The court concluded that the ordinary meaning of the phrase ‘give effect to’ does not necessarily include a knowledge requirement, nor does it necessarily require a consideration of the subjective intentions underlying the relevant conduct. The court also noted that the cartel provisions must be interpreted in a way that makes their enforcement effective.
Based on the ordinary meaning of the phrase ‘give effect to’, as well as the context of the relevant provision, the court determined that having knowledge of an agreement is not a requirement in order to give effect to it. The court noted that the presence of knowledge of the cartel agreement may be relevant to whether the company in question had ‘given effect to’ a cartel provision, however held this is not a mandatory requirement for this prohibition on cartel conduct to be engaged.
Markets need not be defined for some cartel prohibitions
A key issue in this case was whether the ACCC was required to define a market, as opposed to simply demonstrating that the conduct involved competitors, in order to establish a breach of the prohibition on the now-repealed prohibition on exclusionary provisions. This issue is significant as defining the relevant market commonly occupies a significant amount of time and expense in competition cases.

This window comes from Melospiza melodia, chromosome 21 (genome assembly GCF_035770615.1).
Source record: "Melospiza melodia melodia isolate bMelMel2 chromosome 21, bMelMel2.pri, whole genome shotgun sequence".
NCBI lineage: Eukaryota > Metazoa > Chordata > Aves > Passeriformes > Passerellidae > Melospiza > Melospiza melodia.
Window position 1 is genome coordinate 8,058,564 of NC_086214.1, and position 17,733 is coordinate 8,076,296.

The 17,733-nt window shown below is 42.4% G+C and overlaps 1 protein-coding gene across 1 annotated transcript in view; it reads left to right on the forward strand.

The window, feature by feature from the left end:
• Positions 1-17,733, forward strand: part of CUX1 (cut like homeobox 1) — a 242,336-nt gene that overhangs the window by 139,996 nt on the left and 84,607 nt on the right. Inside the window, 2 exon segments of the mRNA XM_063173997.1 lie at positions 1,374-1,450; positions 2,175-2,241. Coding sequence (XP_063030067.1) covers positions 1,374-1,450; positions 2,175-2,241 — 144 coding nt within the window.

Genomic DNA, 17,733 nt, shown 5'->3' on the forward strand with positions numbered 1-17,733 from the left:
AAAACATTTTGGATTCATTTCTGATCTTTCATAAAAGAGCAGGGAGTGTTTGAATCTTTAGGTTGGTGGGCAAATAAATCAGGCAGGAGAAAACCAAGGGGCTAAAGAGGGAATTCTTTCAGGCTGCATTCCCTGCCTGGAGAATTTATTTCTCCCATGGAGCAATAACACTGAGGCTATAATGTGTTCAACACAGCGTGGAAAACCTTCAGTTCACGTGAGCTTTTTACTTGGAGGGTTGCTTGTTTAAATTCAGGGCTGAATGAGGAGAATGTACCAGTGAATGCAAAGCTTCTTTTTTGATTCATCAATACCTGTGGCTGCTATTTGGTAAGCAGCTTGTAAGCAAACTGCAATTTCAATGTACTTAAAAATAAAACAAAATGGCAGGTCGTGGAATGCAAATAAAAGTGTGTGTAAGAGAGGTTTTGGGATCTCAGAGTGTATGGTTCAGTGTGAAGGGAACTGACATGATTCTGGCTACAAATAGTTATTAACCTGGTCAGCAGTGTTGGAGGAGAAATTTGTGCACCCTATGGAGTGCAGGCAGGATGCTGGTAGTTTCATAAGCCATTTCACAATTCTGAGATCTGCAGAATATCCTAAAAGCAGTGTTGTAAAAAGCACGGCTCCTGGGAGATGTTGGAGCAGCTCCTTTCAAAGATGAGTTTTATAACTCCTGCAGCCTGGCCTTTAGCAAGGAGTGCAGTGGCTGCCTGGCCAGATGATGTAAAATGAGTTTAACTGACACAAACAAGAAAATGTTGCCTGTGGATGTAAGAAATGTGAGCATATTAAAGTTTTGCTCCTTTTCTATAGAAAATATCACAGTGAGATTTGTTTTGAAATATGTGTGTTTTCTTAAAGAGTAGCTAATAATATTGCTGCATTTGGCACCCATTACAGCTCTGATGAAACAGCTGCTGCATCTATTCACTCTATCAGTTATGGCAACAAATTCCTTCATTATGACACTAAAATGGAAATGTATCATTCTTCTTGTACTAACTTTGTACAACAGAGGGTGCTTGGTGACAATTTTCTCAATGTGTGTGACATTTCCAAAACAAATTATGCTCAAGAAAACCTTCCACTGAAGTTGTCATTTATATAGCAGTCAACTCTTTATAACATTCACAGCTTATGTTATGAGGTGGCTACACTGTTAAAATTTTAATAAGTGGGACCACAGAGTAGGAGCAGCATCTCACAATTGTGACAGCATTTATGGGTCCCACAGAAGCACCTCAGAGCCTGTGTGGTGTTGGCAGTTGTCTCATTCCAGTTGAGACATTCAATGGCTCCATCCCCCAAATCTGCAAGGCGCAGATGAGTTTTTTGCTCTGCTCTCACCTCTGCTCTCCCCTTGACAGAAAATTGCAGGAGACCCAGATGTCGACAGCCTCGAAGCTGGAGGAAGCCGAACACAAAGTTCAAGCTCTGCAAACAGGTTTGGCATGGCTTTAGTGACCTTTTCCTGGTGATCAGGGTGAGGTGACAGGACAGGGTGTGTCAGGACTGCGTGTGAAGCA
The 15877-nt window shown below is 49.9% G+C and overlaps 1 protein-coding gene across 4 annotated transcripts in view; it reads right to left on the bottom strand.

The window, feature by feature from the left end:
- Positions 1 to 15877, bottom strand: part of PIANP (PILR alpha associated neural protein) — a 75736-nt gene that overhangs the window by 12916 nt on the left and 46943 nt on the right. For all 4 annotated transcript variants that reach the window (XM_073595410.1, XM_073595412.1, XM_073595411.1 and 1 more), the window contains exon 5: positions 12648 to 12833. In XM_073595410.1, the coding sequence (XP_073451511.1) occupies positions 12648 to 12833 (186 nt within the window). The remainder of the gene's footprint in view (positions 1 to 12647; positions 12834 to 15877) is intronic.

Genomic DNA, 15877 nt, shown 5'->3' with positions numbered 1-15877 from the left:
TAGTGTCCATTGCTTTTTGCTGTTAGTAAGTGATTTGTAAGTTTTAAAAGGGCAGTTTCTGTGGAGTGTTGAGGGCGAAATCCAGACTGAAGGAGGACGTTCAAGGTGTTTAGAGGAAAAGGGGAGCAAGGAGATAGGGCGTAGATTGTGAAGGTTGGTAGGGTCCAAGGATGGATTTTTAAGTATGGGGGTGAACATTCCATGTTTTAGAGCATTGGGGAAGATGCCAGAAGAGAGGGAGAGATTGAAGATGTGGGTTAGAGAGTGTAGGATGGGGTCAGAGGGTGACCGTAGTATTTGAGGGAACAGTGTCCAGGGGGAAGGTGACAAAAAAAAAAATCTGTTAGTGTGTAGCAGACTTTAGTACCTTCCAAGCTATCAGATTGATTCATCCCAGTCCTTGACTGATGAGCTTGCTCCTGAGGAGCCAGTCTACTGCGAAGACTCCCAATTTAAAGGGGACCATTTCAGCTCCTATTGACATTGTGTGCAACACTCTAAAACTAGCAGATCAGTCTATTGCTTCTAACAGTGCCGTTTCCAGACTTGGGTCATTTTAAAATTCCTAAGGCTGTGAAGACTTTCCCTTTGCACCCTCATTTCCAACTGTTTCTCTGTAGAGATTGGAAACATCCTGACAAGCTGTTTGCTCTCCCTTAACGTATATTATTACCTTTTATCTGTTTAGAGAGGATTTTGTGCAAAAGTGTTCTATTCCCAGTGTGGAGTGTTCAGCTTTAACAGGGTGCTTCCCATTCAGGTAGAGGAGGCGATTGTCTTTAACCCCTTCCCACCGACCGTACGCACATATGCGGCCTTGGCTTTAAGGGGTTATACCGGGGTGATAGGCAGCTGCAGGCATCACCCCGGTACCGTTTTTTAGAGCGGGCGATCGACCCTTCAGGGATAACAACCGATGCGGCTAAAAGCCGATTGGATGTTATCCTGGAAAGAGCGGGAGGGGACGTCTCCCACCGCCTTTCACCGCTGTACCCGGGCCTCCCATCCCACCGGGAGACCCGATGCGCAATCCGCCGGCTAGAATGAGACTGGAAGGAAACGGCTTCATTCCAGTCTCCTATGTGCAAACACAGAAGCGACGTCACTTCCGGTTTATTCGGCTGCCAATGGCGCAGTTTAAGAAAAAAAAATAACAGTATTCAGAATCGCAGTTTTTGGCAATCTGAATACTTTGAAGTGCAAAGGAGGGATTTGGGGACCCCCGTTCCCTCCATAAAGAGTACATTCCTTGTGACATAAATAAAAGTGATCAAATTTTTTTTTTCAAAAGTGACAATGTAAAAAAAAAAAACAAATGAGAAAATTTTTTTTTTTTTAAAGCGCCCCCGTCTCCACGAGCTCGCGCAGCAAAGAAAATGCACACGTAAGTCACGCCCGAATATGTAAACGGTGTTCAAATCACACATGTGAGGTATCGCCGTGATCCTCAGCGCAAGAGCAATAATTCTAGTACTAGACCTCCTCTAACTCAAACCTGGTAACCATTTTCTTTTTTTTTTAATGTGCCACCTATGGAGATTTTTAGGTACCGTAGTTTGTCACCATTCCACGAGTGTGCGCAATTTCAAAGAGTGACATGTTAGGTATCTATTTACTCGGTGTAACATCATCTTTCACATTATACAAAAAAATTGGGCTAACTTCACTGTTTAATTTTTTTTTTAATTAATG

The Court analysed a number of current and former Competition and Consumer Act provisions in considering this issue. Ultimately, the Court concluded that there was no requirement to define a market in order to prove a contravention of the prohibition against exclusionary provisions.
The definition of an exclusionary provision, which was contained in the former s4D of the CCA, referred to contracts or arrangements between persons who were ‘competitive with’ each other, and ‘in competition’ with each other, but did not contain any reference to a ‘market’. In deciding that there was no requirement to define a market, the Court rejected what it described as a ‘narrow, literal meaning’ of the former s4D that involved and ‘artificial reading of the statutory provisions’.
This article was written by Anthony Haly, Partner.